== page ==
A new strategy for the much-maligned calendar
FREE FRIDAY! Today’s post is available without a subscription! For years, I’ve advocated against printing calendars to sell to readers. The logic is very simple. You have an incredibly narrow window in which to offer this merchandise, and after that window closes (sometime in mid-January), your stock is completely unsellable.
That has changed.
The DIE KITTY DIE CALENDAR is now FUNDED! And available to add-on! @DieKittyDieNow @GiseleLagace @FernandoRuizArt @JustinSalvato @Fangs_Southside @astrocomix https://t.co/tMFKoRJF8k pic.twitter.com/Zb43ndbIlB— Dan Parent, DKD:Starstruck Kickstarter is Here! (@parentdaniel) April 13, 2020
Recently, I saw Archie Comics’ Dan Parent promoting the Kickstarter campaign for “Die, Kitty, Die“. Included in the list of Add-ons was this…
What a brilliant idea.
See, the problem with printing a calendar is that it’s incredibly difficult to foresee the correct number of units to print. Of course, you can do the print-on-demand (POD) route — as I’ve recommended in the past — but the profit margins on POD projects are notoriously small and the best (in my opinion) option for POD calendars, Redbubble, stopped supporting calendars altogether.
This strategy — including them as Kickstarter Stretch Goals or Add-ons — circumvents that entirely.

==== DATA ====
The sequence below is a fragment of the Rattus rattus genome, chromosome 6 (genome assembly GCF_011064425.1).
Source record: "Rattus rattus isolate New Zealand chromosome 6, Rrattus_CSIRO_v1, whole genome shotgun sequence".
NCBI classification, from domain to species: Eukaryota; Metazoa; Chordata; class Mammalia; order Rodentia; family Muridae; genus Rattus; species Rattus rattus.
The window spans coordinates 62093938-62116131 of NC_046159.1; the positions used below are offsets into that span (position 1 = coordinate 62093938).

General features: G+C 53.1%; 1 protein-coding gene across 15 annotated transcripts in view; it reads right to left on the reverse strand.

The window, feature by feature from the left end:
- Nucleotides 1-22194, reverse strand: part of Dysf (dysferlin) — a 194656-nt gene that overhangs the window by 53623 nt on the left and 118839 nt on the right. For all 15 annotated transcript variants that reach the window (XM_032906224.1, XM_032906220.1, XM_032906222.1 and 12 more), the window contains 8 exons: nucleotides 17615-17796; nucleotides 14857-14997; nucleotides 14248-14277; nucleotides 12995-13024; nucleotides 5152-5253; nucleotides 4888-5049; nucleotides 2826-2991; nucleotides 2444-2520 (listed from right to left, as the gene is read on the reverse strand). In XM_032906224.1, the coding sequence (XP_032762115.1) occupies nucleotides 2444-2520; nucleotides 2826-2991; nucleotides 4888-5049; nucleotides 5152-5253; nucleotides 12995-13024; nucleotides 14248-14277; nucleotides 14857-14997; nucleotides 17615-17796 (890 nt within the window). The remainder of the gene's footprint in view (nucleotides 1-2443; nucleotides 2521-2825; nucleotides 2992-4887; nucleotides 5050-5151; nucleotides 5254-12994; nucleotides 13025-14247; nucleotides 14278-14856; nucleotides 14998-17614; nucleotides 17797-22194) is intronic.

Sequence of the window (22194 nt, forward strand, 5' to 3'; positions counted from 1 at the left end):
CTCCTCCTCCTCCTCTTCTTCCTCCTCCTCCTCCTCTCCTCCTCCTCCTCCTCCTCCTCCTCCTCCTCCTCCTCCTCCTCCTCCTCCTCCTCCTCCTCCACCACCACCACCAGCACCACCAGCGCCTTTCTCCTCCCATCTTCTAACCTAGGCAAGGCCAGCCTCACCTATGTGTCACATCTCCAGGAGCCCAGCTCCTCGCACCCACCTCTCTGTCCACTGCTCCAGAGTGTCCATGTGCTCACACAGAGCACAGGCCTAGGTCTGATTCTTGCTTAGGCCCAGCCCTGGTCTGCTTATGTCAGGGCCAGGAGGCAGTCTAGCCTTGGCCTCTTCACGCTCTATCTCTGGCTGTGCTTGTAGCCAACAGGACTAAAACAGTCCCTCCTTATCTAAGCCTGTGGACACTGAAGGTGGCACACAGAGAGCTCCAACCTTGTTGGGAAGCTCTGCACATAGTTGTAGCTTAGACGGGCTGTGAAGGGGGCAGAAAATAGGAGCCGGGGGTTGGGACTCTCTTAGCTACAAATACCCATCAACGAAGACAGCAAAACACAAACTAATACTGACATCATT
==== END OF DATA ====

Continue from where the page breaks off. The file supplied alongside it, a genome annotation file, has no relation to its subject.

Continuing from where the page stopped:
By piggy-backing your calendar onto a successful Kickstarter campaign, you start out knowing approximately how many calendars to print because the orders have already been placed. You can print enough to satisfy your Kickstarter backers, and you can include a small number of extras to sell later.
By getting the money and the orders upfront, you can print the calendars using an offset printing process or a high-quality digital one. That means higher quality, and more satisfied customers.
And, most importantly, you start the print project in the black. You’ve already paid your costs through the Kickstarter. So any extras you sell between now and next january as pure profit. If they don’t sell in time, you simple pulp them or throw them in as extras in all of your February orders. Or you can send them to your top Patreon backers. Or gift them to family. It doesn’t matter. You’ve already turned your profit.
If you — like me — have been vexxed by readers asking for calendars — or stung by printing calendars that didn’t sell within their window — this is an excellent tool to have in your back pocket when your next Kickstarter comes around.